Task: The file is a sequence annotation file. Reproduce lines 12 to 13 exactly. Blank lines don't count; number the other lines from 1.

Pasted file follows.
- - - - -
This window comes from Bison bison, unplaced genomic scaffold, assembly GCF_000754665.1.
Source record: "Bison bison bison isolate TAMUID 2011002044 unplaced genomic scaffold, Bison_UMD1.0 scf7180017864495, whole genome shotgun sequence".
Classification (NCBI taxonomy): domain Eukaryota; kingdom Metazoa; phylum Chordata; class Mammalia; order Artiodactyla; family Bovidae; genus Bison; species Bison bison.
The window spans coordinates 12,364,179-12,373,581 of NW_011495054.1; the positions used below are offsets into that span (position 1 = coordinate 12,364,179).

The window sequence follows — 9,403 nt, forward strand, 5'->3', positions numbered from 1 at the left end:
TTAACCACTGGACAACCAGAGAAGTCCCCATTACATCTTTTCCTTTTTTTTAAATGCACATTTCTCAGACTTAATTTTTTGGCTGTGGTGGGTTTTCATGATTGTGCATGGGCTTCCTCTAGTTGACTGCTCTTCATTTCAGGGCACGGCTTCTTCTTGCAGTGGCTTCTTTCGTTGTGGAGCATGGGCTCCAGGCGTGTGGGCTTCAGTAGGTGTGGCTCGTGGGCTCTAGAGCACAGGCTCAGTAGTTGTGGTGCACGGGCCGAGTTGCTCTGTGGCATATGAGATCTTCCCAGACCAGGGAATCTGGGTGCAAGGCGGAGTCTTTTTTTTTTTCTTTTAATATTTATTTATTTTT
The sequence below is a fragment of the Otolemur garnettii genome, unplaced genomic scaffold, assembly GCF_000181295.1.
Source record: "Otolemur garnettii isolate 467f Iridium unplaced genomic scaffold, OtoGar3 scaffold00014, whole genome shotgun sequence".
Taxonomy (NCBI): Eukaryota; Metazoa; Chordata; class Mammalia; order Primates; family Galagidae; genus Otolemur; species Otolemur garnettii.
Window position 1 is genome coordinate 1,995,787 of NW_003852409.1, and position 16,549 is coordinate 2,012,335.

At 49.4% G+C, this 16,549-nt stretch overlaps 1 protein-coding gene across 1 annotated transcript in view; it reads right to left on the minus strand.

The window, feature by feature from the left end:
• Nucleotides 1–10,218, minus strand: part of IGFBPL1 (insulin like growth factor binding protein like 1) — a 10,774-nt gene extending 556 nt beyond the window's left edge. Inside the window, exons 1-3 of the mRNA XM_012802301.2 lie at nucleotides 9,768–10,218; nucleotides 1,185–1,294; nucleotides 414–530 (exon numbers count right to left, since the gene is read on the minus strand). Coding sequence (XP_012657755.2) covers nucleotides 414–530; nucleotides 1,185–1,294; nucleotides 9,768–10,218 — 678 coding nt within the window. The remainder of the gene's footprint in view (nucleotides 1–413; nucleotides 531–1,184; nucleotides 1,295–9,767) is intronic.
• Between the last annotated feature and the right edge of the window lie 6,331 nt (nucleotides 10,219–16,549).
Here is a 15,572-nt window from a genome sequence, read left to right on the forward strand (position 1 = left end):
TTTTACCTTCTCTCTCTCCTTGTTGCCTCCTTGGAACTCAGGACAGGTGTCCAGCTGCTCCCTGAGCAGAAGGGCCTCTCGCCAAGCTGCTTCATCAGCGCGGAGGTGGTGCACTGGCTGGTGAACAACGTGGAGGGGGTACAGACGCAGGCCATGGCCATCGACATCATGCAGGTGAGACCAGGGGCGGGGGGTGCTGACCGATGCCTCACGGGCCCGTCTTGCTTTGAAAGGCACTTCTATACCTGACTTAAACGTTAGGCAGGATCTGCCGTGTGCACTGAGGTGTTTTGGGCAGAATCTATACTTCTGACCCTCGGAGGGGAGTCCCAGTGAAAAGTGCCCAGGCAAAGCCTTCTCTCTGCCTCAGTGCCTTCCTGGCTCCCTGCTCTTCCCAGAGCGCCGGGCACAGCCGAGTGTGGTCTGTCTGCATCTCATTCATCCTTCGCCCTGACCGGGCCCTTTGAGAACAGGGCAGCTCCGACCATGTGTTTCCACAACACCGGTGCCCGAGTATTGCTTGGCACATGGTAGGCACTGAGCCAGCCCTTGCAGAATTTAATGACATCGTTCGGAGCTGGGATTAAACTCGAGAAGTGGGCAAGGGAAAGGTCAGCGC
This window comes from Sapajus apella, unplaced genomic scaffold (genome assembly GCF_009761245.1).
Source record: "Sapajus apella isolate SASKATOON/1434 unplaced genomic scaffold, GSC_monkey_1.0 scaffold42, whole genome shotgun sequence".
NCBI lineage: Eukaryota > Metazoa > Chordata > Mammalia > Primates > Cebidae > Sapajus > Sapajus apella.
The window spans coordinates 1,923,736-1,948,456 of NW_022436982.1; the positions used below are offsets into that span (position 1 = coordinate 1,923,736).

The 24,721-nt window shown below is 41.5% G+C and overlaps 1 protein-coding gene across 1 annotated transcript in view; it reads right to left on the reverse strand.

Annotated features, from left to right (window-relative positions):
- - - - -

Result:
The window, feature by feature from the left end:
• Nucleotides 1–10,218, minus strand: part of IGFBPL1 (insulin like growth factor binding protein like 1) — a 10,774-nt gene extending 556 nt beyond the window's left edge. Inside the window, exons 1-3 of the mRNA XM_012802301.2 lie at nucleotides 9,768–10,218; nucleotides 1,185–1,294; nucleotides 414–530 (exon numbers count right to left, since the gene is read on the minus strand). Coding sequence (XP_012657755.2) covers nucleotides 414–530; nucleotides 1,185–1,294; nucleotides 9,768–10,218 — 678 coding nt within the window. The remainder of the gene's footprint in view (nucleotides 1–413; nucleotides 531–1,184; nucleotides 1,295–9,767) is intronic.